Our colleague Adam Levick at UK Media Watch has noted a recent claim from the ‘Times’ columnist Janice Turner.
“The first sentence in the paragraph we highlighted, where she claims to have watched “ultra-orthodox settlers enter the Al-Aqsa mosque” to “pray”, would strike anyone familiar with regulations at the holy site as (at the very least) extraordinarily unlikely. Jews are not allowed in the Al-Aqsa Mosque, and are not allowed to pray anywhere on the Temple Mount. In fact, Jews even suspected of silently praying on the Temple Mount are often arrested. Further, we confirmed with Israeli Police spokesperson Micky Rosenfeld in a phone call this morning that – as we suspected – no Jews have entered the mosque and there have been no ‘incidents’ of illegal Jewish prayer.”
Turner later clarified on Twitter that she was in fact referring to the Temple Mount compound rather than the mosque itself.
But where would a British journalist have got the idea that Temple Mount – known to Muslims as Haram al-Sharif – is called “the Al-Aqsa mosque”? Could it be from the self-declared “provider of news that you can trust”?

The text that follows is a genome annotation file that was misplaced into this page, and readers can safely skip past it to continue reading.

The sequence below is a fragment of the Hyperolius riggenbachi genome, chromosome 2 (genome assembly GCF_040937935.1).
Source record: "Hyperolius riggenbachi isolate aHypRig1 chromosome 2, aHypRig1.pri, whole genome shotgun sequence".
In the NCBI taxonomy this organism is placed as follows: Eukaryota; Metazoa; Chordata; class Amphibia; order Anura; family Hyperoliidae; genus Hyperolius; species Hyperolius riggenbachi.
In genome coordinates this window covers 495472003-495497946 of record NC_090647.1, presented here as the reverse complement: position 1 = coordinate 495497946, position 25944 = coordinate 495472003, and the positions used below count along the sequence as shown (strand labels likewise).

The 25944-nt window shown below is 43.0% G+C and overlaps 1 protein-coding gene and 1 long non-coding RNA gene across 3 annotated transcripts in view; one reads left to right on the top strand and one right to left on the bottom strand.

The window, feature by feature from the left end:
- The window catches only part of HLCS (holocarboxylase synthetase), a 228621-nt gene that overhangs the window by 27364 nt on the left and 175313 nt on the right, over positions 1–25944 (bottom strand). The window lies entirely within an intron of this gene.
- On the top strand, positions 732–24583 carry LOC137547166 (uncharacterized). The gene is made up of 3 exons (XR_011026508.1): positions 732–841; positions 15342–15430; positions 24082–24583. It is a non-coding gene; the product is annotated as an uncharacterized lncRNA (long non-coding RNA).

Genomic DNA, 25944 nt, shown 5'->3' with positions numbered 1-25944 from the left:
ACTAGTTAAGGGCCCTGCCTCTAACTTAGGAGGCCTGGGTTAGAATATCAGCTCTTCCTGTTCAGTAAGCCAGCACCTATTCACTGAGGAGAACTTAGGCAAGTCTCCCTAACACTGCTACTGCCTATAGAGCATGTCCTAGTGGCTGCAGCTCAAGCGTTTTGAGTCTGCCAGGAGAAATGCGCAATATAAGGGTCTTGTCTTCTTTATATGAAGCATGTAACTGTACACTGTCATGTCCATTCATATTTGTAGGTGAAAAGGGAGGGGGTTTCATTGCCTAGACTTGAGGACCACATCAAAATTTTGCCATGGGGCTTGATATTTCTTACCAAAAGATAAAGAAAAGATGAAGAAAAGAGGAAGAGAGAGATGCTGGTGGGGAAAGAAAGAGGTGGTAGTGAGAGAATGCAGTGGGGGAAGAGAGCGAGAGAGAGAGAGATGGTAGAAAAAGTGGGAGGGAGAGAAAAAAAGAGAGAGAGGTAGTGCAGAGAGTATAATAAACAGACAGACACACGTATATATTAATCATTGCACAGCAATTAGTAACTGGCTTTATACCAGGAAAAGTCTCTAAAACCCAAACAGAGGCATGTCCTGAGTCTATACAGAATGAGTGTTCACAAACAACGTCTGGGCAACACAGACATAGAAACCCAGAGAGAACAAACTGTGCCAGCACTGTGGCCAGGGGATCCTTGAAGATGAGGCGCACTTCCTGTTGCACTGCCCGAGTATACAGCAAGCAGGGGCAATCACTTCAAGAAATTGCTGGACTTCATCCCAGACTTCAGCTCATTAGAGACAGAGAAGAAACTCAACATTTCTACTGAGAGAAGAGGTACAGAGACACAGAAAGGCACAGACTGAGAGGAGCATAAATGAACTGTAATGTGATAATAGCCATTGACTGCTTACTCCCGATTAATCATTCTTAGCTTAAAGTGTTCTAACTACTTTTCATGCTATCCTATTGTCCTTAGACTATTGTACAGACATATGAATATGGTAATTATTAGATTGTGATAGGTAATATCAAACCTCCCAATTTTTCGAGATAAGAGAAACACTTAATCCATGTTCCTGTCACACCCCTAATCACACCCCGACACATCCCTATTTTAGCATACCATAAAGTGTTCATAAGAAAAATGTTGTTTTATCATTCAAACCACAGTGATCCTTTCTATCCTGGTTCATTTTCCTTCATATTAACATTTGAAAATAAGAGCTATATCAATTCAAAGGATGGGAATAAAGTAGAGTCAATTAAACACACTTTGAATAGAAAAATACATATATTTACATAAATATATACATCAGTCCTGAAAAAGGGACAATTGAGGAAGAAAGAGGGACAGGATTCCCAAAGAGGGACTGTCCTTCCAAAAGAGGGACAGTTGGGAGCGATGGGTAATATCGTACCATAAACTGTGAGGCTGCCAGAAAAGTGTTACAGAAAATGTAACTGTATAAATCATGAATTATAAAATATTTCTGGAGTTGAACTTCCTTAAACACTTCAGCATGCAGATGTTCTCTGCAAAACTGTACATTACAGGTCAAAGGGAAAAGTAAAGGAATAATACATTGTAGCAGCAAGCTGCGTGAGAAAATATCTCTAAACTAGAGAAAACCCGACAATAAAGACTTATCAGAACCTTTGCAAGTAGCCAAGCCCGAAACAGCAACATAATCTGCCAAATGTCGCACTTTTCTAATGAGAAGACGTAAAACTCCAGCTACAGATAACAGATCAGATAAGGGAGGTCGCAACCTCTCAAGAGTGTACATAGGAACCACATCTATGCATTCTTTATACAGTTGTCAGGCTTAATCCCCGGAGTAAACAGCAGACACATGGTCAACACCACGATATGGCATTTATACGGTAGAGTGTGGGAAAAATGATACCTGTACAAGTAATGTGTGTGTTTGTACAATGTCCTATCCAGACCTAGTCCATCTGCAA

Back in 2016 we documented changes in the terminology used by the BBC to describe Temple Mount which coincided with the publication of a ‘media advisory document’ for foreign journalists by the PLO.
After a brief return to the use of the location’s titles as specified in the BBC’s style guide, the employment of PLO approved terminology resurfaced again in BBC coverage in the summer of 2017.
While we of course do not know where Turner picked up her erroneous terminology, it is obvious that the leading UK broadcaster’s repeated use of PLO approved nomenclature does not help members of the British public to be aware of the political motivations that lie behind its promotion.